If you’re searching for extraordinary wildlife experiences, postcard-perfect coastline and remote national parks, then you’ve come to the right place – the stunning Shark Bay World Heritage Area!
As one of many UNESCO World Heritage Sites in Australia, Shark Bay does not disappoint. The area covers more than two million hectares of land and sea on one of the most remote peninsulas in Western Australia. It’s more than 800km away from Perth and a huge 1,800km away from Broome, but don’t let its far-flung location put you off going!
Shark Bay’s location is actually what makes this place so special!
Located so far north, the sun is always shining and there’s never a bad time to visit; perched on the edge of the Indian Ocean, the marine wildlife is incredible; and covered in the red sand desert and turquoise lagoons means there’s plenty to be explored on land too! So much so that you could easily while away a week in this fantastic part of the world!
In fact, there are so many things to do in Shark Bay, that I decided to write a post dedicated to just that. Whether you want to know how to feed the dolphins at Monkey Mia, how to explore Francois Peron National Park or simply where to stay during your trip to Shark Bay, you’ll find it all below!
- 1. Feed the Dolphins at Monkey Mia
- 2. Hit the Dirt Roads in Francois Peron National Park
- 3. Feel the Crunch Under Your Feet on Shell Beach
- 4. View the Oldest Living Fossils on Earth at Hamelin Pool!
- 5. Search for Manta Rays, Sharks and Dugongs at Eagle Bluff
- 6. Escape to Dirk Hartog Island National Park
- 7. Check out the Old Fishing Village of Denham
- 8. Visit the Award-Winning Ocean Park Aquarium
- 9. Cool Down in Little Lagoon
- Useful Information About Shark Bay
1. Feed the Dolphins at Monkey Mia
Monkey Mia has to be the most popular experience in Shark Bay. It’s famous around Australia and the world for its friendly population of bottlenose dolphins who come close to the shore for a tasty fish most mornings!
Feeding takes place between 7.30 am and 12 pm and is led by a professional wildlife ranger who will tell you all about the conservation efforts in the park, and feed the dolphins right in front of you! During my visit, we were lucky enough to see six different dolphins come for a feed, and they even picked a few people out of the crowd to hand feed them! As nature goes, it’s not guaranteed that dolphins will turn up. However, your entry ticket lasts the whole day, so you can hang around for as long as you want until one turns up!
PRICE: Adults $15, Children $5, Family Ticket $35.
TOP TIP: Not everyone thinks it’s right to feed a wild animal and there are options to see them in a more natural environment too. The RAC Monkey Mia Resort rents out kayaks and canoes for around $70 for a half-day rental. Other than bottlenose dolphins, keep an eye out for turtles and manta rays too!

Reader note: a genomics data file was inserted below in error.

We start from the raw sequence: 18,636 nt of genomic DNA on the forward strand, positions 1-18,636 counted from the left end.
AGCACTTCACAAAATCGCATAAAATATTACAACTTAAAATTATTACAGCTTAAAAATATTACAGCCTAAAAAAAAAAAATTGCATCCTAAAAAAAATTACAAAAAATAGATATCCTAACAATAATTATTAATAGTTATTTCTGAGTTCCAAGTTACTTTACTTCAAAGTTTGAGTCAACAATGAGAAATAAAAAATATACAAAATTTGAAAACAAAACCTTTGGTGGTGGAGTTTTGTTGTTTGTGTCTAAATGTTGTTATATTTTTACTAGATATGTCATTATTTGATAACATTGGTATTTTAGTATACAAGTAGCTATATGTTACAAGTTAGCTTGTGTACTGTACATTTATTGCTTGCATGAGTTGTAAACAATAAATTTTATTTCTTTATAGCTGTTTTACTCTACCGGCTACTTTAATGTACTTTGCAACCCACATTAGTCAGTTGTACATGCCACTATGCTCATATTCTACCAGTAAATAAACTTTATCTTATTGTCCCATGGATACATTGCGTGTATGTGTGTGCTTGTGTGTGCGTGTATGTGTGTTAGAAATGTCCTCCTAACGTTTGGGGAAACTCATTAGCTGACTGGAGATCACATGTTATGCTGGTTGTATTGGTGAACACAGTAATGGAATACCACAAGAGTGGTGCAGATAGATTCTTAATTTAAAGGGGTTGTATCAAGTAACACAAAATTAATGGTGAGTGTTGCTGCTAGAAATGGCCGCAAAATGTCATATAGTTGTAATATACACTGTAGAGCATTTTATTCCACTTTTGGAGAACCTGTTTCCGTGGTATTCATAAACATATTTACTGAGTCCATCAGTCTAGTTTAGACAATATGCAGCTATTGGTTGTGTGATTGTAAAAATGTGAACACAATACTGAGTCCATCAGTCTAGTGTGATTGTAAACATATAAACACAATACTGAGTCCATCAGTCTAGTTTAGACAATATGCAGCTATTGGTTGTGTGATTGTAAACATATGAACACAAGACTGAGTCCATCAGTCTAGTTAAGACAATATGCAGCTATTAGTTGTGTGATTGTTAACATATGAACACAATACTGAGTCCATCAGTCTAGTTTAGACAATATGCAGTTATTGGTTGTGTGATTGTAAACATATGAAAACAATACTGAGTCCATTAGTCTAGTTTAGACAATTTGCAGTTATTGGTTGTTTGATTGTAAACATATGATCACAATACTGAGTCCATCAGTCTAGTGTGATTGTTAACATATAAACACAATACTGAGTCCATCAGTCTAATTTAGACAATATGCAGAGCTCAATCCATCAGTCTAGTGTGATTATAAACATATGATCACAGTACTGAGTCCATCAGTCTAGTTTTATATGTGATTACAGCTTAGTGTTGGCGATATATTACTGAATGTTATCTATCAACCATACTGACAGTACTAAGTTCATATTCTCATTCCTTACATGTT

2. Hit the Dirt Roads in Francois Peron National Park
Everybody comes to Shark Bay to see the dolphins, but I was more blown away by the breathtaking Francois Peron National Park!
It’s hard to explain just how unique and beautiful this place is. Francois Peron National Park covers the top of the peninsula with vivid red rock cliffs which contrast so perfectly with the bright blue water – seriously, you’re going to want to have your cameras ready here!
To really explore this part of Shark Bay, and to reach all of its secluded bays and hidden lagoons, you’ll need to rent a 4WD. However, if driving off-road isn’t an option then you can still reach Peron Heritage Precinct in a 2WD – even our 1996 Ford Falcon made it! Here you can take a self-guided walk around the area to learn a little about the park’s history and catch a glimpse of its stunning landscapes.
3. Feel the Crunch Under Your Feet on Shell Beach
I know it doesn’t sound like much, but this is one of the only beaches in the world where shells replace the sand completely!
Shell Beach was actually one of my favourite things to see in Shark Bay. Stretching 120km along the Indian Ocean, this beach is made up of billions of tiny cockle shells that are thought to be about 10 meters deep. There’s not much to do here except relax and enjoy the mystery of the natural world!
TOP TIP: The sea here is super salty, so if you do fancy a dip in the sea, check out how easy it is to float!
4. View the Oldest Living Fossils on Earth at Hamelin Pool!
Stromatolites are said to be 3,000 million years old!
Like me, you probably hadn’t heard of stromatolites before you read this post, so let me tell you exactly what they are. A stromatolite is one of the oldest (and largest!) living fossils on the planet and can only be found in select places across the globe – one of them being the shallow waters of Hamelin Pool!
It’s completely free to go and check out these fossils at Hamelin Pool, and there’s even a handy 200m boardwalk so you can get as near as possible. There are some great information boards dotted along the boardwalk too if you’re interested in learning a little more!
Hamelin Pool sits at the southern end of the peninsula, about an hour’s south of Denham. You’ll naturally pass the pool on your drive up the peninsula along the conveniently named Hamelin Pool Road. Just keep a lookout for the signs showing you where to turn right.
5. Search for Manta Rays, Sharks and Dugongs at Eagle Bluff
Eagle Bluff sits almost exactly halfway between Denham and Shell Beach and is the perfect vantage point to spot some of the area’s big marine species. Sitting high above the water, a boardwalk allows you to look out across the Indian Ocean. This is supposed to be the best spot to see manta rays, sharks and even dugongs during the summer months!
Unfortunately, I wasn’t too lucky this time around, and I didn’t see anything in the water, except a few fish! I did stick around for sunset though which was incredibly beautiful and made it all worth it!
6. Escape to Dirk Hartog Island National Park
If you thought Shark Bay was remote, it’s about to get a whole lot more secluded!
Dirk Hartog Island is probably one of the least visited destinations in the Shark Bay World Heritage Area, despite being the largest island in Western Australia. It’s a super untouched island with stunning white beaches, pink lakes, natural turtle hatcheries and private fishing spots.